Creating a Ridgeway Riding Route

The Ridgeway National Trail. Photo by Robert Steele via Flickr Creative Commons
Finger post on the Ridgeway National Trail with hills in distance
Finger post on the Ridgeway National Trail with hills in distance

Creating a Ridgeway Riding Route

The Ridgeway National Trail follows an ancient route that runs for 87 miles through the Chilterns and the North Wessex Downs. Currently only the western half is open to cyclists, but change is in the pipeline, as Cycling UK’s off-road campaigns officer Sophie Gordon explains.

Steeped in history, the Ridgeway is often described as Britain’s oldest road, used by prehistoric travellers and herders. Crossing some of England’s finest chalk downland and grassland, hills and valleys, and woodlands. The trail passes by archaeological wonders such as Stone Age long barrows, Iron Age forts, and the famous white horses cut into the chalk hillsides.

The western half of the route, from Avebury to Goring-on-Thames, uses rights of way open to cyclists, so you can pedal freely along. Past Goring however, there are sections of footpath, which cyclists don’t have a right to use. This frustrates the dream for many of being able to ride the whole length of the National Trail.


Map of the Ridgeway National Trail

We know there is a demand for long-distance off-road trails that can be ridden from end to end.

Cycling UK’s Rides of Way survey of over 11,000 off-road riders found that almost a fifth had ridden the South Downs Way and 14% had ridden the Pennine Bridleway, the two National Trails that are fully open to cyclists.

12% of respondents had ridden the available half of the Ridgeway, and a further 35% said they want to in future.


Graph from Rides of Way report

Recognising this demand, Cycling UK, alongside British Horse Society (BHS), has been working closely with the Ridgeway Partnership to begin the process of developing a Ridgeway Riding Route.

The project involves surveying routes around the footpath stretches of the National Trail in the Chilterns and talking to landowners along these routes. There are also plans to install cycle parking and horse hitching posts at resting points, and it some places there may be a need to look at options to create new routes or upgrade footpaths to bridleway or restricted byway status.

Over the past couple of years, Cycling UK and BHS (working with the Local Access Forum for the Ridgeway) have been identifying and mapping possible alternative routes and researching their historic status. We have written to local authorities and Highways England regarding safety improvements on road crossing sections.

Now the Ridgeway Partnership wants to hear from riders. Do you know any great riding routes around the Chilterns half of the Ridgeway? What would encourage you, or friends and family, to enjoy more cycling on and around the Ridgeway? Take the survey.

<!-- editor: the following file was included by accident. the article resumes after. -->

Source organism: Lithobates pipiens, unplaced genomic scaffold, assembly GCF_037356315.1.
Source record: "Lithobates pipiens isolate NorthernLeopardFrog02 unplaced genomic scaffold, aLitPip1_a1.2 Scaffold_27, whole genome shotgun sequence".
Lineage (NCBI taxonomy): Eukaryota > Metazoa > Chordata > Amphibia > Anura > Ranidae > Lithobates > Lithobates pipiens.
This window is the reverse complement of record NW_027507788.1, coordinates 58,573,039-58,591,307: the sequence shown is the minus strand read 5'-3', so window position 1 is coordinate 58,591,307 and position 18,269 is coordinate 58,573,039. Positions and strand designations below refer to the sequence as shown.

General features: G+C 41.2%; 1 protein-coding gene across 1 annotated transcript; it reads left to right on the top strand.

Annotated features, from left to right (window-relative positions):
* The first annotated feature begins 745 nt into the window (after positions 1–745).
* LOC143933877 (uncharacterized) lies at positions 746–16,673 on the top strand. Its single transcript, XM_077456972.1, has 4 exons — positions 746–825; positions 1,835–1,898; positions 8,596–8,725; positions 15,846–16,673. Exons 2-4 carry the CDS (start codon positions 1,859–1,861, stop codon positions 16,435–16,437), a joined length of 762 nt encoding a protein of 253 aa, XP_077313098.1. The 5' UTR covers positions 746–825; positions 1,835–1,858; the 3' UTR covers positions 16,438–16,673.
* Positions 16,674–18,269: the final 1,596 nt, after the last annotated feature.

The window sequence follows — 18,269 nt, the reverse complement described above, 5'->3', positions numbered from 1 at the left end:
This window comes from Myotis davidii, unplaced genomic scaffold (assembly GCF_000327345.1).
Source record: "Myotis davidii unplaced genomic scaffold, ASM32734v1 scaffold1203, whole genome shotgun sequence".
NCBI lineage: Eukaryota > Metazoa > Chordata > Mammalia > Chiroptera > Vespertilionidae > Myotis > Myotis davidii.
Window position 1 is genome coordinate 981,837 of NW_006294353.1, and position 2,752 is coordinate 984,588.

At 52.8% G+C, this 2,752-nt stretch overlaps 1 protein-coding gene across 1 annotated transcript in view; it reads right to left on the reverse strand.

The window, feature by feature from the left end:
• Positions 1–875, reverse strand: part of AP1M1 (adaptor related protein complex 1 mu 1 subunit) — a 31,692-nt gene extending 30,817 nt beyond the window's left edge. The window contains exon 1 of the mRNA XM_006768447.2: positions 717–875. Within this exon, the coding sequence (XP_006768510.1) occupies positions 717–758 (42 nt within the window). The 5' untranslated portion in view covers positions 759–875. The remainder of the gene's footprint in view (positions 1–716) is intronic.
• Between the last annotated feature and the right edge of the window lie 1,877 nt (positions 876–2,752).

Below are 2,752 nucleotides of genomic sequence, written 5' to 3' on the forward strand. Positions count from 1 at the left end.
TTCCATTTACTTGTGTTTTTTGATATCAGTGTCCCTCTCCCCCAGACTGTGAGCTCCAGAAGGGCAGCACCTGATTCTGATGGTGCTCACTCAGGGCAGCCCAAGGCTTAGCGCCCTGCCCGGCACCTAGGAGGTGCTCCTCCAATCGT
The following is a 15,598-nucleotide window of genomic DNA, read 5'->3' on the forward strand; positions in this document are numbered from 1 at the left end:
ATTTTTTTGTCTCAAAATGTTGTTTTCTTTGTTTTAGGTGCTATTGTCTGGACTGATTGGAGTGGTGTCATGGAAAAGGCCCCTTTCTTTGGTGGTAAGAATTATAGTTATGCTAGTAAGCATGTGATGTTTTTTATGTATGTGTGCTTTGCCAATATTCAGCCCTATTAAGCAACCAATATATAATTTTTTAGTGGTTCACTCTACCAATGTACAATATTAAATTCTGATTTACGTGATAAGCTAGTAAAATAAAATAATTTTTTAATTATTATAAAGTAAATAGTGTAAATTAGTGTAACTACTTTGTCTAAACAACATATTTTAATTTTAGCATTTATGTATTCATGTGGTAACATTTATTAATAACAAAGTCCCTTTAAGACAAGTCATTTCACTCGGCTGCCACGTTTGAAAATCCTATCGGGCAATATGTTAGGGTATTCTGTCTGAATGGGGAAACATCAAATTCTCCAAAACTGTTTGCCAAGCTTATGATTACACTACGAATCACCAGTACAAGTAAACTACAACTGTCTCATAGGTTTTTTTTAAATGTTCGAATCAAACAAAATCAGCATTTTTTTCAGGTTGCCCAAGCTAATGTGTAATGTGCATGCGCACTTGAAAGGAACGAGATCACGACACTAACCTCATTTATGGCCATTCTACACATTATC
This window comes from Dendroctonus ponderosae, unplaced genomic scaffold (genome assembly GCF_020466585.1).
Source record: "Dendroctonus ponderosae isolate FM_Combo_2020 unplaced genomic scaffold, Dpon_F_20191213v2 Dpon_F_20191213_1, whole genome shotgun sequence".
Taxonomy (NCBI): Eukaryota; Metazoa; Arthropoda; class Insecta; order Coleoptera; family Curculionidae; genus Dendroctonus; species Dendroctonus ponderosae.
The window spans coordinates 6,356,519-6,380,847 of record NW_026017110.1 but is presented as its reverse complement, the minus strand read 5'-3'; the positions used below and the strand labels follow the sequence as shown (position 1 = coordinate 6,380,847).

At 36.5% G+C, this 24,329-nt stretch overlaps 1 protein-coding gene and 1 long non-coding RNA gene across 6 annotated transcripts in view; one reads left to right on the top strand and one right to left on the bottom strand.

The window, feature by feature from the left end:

Ridgeway National Trail officer Sarah Wright explains: “We need to find out if it is worth us trying to design a riding route so that The Ridgeway National Trail caters for cyclists and horse riders as much as it does for walkers. We think it is a great idea but we need the public to confirm that through the survey!

"The vision for these ‘long-distance trails’ was set out in a 1947 report by Arthur Hobhouse as “continuous routes which will enable walkers and riders to travel the length and breadth of the [National] Parks, moving as little as possible on the motor roads”.

Over seventy years later, Cycling UK thinks it’s high time this vision of long-distance multi-user trails was realised.

Kieran Foster, Cycling UK’s national off-road advisor said "Cycling UK’s 2017 off-road survey showed clear demand for these types of longer-distance off-road opportunities, and opening these National Trails up to more people would not only fulfil the vision of 70 years ago, but support the current Government’s stated desire to encourage more people to enjoy the countryside and connect with the natural environment".

As a first step towards achieving this vision, Cycling UK helped to create a riders’ route for the North Downs Way.

In summer 2019, we launched the Great North Trail, an 800-mile route from the start of the Pennine Bridleway in Derbyshire all the way to Cape Wrath and John o’ Groats on the north coast of Scotland.

In the future, we have plans for a 200-mile loop around the heart of historic England, taking in Winchester, Salisbury, Stonehenge and Avebury stone circles. This trail will link up the National Trails of the South Downs Way, North Downs Way and, once completed, the Ridgeway Riding Route – opening up hundreds of miles of connected trails for people to explore, whether on foot, on a bike or on horseback.

Aston Hill and Wendover Woods are a mountain bike hotspot in the Chiltern Hills. The Ridgeway National Trail passes nearby, so there’s a great opportunity to offer a signed off-road route for cyclists to explore the wider area… it will present miles and miles of off road cycling through scenic countryside.

Sarah Wright, Ridgeway National Trail officer

Want to know more about the history of the Ridgeway? Take a look at this public information video from the 1970s which imagines its origins...

How you can help

Have you ridden on the Ridgeway National Trail? The Ridgeway Partnership want to hear your views and ideas to make the best possible riding route.

Take the survey


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